A few days ago I posted about the many resources Microsoft makes available to developers and how we can improve on making them easy to find.
Nektar made a comment suggesting 5 points for Microsoft to help developers learning our technology. Proving my assumption that we do lots of things that developers are unaware of, here is a list of what we are already doing in regard to his suggestions:

1. Provide a free compiler suite containing all the commandline developer tools: cl.exe, linker, assembler, object dumper, prophiler, etc.
The .NET Framework 2.0 SDK is available on MSDN and “includes everything developers need to write, build, test, and deploy .NET Framework applications—documentation, samples, and command-line tools and compilers”

2. Make searching your site easier.
We are working on it, in fact, I blogged about a huge improvement in Search just days ago. Still we have lots of room to improve. The good news? Big improvements are coming, and some are very cool.

3. Aggregate all the beginner info and emphasize tutorials instead of large books. Teach us everything not only .NET. What about C++ Windows programming, MFC, etc?
Right, we need to do a better job at this. A first step in the right direction are the Getting Started pages in our developer centers, like this one for C++. Better search should help you find resources like this for learning MFC. (this was the first result when searching for “MFC” on MSDN)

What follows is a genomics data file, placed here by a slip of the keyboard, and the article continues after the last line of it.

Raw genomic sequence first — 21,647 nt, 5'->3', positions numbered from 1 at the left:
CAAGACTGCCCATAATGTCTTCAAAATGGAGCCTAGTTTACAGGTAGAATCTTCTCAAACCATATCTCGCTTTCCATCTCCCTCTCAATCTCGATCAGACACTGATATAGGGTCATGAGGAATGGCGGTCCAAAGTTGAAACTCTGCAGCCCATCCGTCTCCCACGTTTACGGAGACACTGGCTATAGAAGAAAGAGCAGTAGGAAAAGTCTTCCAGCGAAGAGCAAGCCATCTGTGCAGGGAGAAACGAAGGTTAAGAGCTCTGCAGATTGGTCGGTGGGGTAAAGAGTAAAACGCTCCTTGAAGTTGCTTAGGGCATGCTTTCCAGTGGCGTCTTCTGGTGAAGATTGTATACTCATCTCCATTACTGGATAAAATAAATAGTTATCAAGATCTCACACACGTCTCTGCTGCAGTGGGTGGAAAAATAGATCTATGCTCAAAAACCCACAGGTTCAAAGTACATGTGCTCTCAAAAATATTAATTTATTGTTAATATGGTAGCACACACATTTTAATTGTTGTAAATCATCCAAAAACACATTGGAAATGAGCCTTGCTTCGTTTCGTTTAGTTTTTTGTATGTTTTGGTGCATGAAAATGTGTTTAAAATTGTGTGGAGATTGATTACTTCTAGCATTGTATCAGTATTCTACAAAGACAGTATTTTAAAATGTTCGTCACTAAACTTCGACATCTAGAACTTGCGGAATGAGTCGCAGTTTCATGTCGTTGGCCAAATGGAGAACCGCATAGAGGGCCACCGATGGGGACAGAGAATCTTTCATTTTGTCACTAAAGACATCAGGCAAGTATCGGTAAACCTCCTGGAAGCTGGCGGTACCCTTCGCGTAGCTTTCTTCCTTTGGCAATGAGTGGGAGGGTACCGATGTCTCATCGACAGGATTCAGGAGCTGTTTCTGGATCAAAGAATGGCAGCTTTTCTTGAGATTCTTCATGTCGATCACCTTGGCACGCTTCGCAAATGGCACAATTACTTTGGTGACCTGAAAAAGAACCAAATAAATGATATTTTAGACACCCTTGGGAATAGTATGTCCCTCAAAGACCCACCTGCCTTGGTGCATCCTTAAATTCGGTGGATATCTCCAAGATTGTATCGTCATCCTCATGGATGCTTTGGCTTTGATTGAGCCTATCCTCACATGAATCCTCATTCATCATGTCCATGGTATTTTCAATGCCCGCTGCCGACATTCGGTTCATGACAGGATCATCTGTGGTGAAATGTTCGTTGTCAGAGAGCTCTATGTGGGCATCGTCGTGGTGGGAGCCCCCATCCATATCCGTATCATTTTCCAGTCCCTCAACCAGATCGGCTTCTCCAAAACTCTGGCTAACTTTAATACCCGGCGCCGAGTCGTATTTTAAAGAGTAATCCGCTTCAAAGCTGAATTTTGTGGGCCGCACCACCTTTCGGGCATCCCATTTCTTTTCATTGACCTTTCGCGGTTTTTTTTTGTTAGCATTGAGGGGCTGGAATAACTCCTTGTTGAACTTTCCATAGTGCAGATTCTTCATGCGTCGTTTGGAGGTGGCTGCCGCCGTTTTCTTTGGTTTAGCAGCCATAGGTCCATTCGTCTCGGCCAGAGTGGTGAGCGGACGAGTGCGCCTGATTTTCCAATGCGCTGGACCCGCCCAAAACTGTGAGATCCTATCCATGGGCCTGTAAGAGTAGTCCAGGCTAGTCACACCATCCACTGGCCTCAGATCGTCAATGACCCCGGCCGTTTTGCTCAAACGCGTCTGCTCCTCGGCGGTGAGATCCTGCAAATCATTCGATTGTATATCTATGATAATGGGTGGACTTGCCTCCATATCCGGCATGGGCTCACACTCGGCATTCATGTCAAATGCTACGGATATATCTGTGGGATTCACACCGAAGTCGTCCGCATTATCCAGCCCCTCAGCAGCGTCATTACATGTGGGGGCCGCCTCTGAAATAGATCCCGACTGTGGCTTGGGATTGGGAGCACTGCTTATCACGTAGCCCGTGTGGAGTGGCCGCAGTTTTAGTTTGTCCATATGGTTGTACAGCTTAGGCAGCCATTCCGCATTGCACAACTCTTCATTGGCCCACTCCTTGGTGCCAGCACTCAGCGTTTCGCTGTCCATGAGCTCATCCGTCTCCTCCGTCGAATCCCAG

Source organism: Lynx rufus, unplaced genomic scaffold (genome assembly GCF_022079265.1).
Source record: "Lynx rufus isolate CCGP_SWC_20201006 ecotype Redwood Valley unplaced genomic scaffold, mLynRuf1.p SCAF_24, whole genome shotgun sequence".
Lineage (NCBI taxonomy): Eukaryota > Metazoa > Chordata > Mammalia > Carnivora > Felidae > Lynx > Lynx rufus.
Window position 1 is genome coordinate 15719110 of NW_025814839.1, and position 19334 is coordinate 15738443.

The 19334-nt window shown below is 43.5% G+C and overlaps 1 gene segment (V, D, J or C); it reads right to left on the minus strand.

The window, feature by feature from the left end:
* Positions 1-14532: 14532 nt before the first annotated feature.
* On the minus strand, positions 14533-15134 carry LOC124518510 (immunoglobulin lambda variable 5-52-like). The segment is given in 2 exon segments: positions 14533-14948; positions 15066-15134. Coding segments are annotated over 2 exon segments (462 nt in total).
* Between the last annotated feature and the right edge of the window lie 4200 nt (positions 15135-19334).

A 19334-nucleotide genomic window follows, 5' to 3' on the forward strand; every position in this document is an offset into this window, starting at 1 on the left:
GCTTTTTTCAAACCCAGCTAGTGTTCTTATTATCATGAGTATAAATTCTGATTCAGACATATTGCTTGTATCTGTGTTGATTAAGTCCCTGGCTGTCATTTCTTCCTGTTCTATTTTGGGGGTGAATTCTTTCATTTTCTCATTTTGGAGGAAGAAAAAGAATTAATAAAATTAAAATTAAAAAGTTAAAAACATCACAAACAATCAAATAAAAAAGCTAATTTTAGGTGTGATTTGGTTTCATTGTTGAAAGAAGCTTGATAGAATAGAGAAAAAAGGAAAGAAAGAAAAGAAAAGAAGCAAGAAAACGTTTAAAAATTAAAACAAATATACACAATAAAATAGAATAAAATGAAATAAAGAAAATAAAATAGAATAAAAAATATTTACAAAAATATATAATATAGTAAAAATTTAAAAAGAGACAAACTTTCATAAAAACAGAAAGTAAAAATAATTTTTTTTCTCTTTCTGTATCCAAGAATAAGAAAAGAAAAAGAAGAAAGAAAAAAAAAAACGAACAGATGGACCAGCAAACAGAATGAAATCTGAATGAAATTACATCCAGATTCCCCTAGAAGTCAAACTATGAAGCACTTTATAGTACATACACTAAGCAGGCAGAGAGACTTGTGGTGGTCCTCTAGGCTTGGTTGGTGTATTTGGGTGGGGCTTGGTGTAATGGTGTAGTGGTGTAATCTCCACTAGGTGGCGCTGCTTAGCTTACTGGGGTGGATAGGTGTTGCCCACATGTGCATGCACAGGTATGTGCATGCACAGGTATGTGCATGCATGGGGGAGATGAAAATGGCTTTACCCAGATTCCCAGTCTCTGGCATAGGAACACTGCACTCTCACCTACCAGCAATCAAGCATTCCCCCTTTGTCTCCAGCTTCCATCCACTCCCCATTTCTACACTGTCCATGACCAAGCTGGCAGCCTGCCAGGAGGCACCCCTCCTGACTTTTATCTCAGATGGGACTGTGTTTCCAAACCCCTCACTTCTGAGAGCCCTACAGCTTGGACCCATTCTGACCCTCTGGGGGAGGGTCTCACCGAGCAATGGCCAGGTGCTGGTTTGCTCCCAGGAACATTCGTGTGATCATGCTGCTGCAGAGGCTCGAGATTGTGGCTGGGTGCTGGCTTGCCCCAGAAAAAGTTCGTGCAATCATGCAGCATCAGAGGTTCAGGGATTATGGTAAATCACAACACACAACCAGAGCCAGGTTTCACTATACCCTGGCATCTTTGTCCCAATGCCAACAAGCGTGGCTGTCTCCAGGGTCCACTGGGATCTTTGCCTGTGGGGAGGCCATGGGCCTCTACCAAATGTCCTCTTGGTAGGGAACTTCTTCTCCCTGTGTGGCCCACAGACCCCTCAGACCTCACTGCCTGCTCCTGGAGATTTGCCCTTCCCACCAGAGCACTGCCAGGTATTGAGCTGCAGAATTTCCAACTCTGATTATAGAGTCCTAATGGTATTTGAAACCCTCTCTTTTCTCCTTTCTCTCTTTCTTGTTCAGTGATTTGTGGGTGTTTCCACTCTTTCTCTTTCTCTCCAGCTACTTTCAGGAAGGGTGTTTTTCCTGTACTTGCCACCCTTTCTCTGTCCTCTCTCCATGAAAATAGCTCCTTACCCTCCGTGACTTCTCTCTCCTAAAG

4. Most importantly make sample code available which can be found easily by using search engines like Google. >
In late August we launched CodeGallery! a community site that enables developers to:
• Create a Micro-Community. Members can create a CodeGallery project, upload content such as binaries, source code, and whitepapers, customize their project portal with links to related projects, approve/deny membership requests, and generate online reports.
• Consume. At CodeGallery, you can search for, subscribe to directory updates (RSS), find useful scripts, tools, applications and other types of content, view recent project activity, and then download the best of what’s next in .NET applications such as PowerToys, tutorials, diagrams, and code.
• Contribute Feedback. Project members can discuss project contents using per-project message boards or log a bug against a project using integrated bug tracking tool.
• Refactor and Refine. Project owners can incorporate online community feedback into their offline development process and upload new releases for additional community input.
All sample code posted at CodeGallery or on any of our Codezone partner’s sites will be discoverable inside Visual Studio 2005 and on the MSDN site via the Codezone search results.

5. Also, make better forums were people can ask questions, report bugs and give suggestions. Currently, newsgroups are too impersonal and difficult to find and use by many.
Just launched a few months ago, the MSDN Forums at www.msdn.com/forums have tens of thousands of users. We are tracking how many people participate, average answer time for posts, total unanswered, and employee participation in the forums. There is a section to provide feedback on the forums.

The key takeaway for us is that these resources are still not easy to find. I hope you feel like we are making progress. At least you know we are listening. Please keep your feedback coming!